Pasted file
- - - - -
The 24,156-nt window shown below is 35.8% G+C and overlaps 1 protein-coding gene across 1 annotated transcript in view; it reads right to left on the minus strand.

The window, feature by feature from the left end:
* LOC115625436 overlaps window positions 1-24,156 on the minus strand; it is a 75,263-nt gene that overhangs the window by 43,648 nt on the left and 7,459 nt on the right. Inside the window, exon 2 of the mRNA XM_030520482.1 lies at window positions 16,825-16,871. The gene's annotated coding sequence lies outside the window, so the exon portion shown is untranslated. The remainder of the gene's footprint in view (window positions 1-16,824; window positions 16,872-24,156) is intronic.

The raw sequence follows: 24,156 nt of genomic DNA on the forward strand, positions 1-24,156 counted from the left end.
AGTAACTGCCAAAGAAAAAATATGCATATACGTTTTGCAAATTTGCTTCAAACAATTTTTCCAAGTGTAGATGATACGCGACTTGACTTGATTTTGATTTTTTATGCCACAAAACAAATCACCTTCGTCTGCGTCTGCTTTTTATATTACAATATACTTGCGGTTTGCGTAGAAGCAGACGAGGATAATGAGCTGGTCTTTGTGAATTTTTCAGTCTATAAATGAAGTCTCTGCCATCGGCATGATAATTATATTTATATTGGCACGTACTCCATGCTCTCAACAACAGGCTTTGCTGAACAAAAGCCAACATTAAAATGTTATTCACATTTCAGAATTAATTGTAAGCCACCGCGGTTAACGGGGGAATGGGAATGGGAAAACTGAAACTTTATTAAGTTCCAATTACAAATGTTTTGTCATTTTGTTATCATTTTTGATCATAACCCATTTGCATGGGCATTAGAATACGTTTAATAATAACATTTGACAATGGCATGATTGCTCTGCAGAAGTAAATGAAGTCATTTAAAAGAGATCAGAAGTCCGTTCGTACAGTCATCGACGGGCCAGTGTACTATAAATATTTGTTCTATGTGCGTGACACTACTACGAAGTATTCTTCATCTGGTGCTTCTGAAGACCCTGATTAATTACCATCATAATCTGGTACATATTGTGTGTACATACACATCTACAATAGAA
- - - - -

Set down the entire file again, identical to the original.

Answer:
The 24,156-nt window shown below is 35.8% G+C and overlaps 1 protein-coding gene across 1 annotated transcript in view; it reads right to left on the minus strand.

The window, feature by feature from the left end:
* LOC115625436 overlaps window positions 1-24,156 on the minus strand; it is a 75,263-nt gene that overhangs the window by 43,648 nt on the left and 7,459 nt on the right. Inside the window, exon 2 of the mRNA XM_030520482.1 lies at window positions 16,825-16,871. The gene's annotated coding sequence lies outside the window, so the exon portion shown is untranslated. The remainder of the gene's footprint in view (window positions 1-16,824; window positions 16,872-24,156) is intronic.

The raw sequence follows: 24,156 nt of genomic DNA on the forward strand, positions 1-24,156 counted from the left end.
AGTAACTGCCAAAGAAAAAATATGCATATACGTTTTGCAAATTTGCTTCAAACAATTTTTCCAAGTGTAGATGATACGCGACTTGACTTGATTTTGATTTTTTATGCCACAAAACAAATCACCTTCGTCTGCGTCTGCTTTTTATATTACAATATACTTGCGGTTTGCGTAGAAGCAGACGAGGATAATGAGCTGGTCTTTGTGAATTTTTCAGTCTATAAATGAAGTCTCTGCCATCGGCATGATAATTATATTTATATTGGCACGTACTCCATGCTCTCAACAACAGGCTTTGCTGAACAAAAGCCAACATTAAAATGTTATTCACATTTCAGAATTAATTGTAAGCCACCGCGGTTAACGGGGGAATGGGAATGGGAAAACTGAAACTTTATTAAGTTCCAATTACAAATGTTTTGTCATTTTGTTATCATTTTTGATCATAACCCATTTGCATGGGCATTAGAATACGTTTAATAATAACATTTGACAATGGCATGATTGCTCTGCAGAAGTAAATGAAGTCATTTAAAAGAGATCAGAAGTCCGTTCGTACAGTCATCGACGGGCCAGTGTACTATAAATATTTGTTCTATGTGCGTGACACTACTACGAAGTATTCTTCATCTGGTGCTTCTGAAGACCCTGATTAATTACCATCATAATCTGGTACATATTGTGTGTACATACACATCTACAATAGAA